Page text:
By: E&P Staff
Very little criticism of Israel and its policies is commonly voiced on editorial pages and by political figures in the United States, even though America is the prime ally and military supplier of Israel, and what happens in the Middle East impacts us greatly. Nicholas Kristof pointed this out in his Sunday column for The New York Times and called for the kind of brisk debate often heard in — Israel.
Excerpts from his column, at www.nytimes.com (behind the TimesSelect wall) follow.
Democrats are railing at just about everything President Bush does, with one prominent exception: Mr. Bush?s crushing embrace of Israel.
There is no serious political debate among either Democrats or Republicans about our policy toward Israelis and Palestinians. And that silence harms America, Middle East peace prospects and Israel itself.
Within Israel, you hear vitriolic debates in politics and the news media about the use of force and the occupation of Palestinian territories. Yet no major American candidate is willing today to be half as critical of hard-line Israeli government policies as, say, Haaretz, the Israeli newspaper….
One reason for the void is that American politicians have learned to muzzle themselves. In the run-up to the 2004 Democratic primaries, Howard Dean said he favored an ?even-handed role? for the U.S. ? and was blasted for being hostile to Israel. Likewise, Barack Obama has been scolded for daring to say: ?Nobody is suffering more than the Palestinian people.? In contrast, Hillary Rodham Clinton has safely refused to show an inch of daylight between herself and Prime Minister Ehud Olmert….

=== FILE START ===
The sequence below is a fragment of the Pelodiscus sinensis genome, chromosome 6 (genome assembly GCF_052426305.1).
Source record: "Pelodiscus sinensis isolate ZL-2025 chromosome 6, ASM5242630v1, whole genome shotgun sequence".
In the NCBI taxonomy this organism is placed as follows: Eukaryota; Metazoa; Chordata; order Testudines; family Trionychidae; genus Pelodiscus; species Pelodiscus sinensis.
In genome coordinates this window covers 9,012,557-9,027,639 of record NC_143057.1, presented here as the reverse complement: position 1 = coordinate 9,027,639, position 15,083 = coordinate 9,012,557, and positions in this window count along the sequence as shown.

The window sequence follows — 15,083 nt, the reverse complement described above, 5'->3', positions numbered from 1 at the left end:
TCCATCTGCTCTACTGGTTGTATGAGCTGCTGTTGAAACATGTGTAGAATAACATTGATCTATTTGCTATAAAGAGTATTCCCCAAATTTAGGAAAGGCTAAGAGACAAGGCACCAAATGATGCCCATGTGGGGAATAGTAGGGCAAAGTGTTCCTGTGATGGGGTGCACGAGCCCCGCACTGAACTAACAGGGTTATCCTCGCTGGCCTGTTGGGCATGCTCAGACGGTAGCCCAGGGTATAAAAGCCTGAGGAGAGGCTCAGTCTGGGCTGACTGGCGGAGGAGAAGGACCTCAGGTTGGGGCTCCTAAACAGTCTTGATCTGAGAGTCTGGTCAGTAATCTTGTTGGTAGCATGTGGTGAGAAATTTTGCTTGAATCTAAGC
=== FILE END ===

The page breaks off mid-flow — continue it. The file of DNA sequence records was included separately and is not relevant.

For more than half a century, the U.S. was an honest broker in the Middle East. Presidents Harry Truman, Lyndon Johnson and Ronald Reagan were warmer to Israel and Dwight Eisenhower, Jimmy Carter and George H. W. Bush a bit cooler, but all sought a balance. George W. Bush has abandoned that tradition of balance.
Hard-line Israeli policies have profoundly harmed that country?s long-term security by adding vulnerable settlements, radicalizing young Palestinians, empowering Hamas and Hezbollah, isolating Israel in the world and nurturing another generation of terrorists in Lebanon. The Israeli right?s aggressive approach has only hurt Israeli security, just as President Bush?s invasion of Iraq ended up harming U.S. interests.
The best hope for Israel in the long run isn?t a better fence or more weaponry; they can provide a measure of security in the short run but will be of little help if terrorists turn, as they eventually will if the present trajectory continues, to chemical, biological or radiological weapons. Ultimately, security for Israel will emerge only from a peace agreement with Palestinians. We even know what that peace deal will look like: the Geneva accord, reached in 2003 by private Israeli and Palestinian negotiators….
Last summer, after Hezbollah killed three Israeli soldiers and kidnapped two others, Prime Minister Olmert invaded Lebanon and thus transformed Hezbollah into a heroic force in much of the Arab world. President Bush would have been a much better friend to Israel if he had tried to rein in Mr. Olmert. So let?s be better friends ? and stop biting our tongues.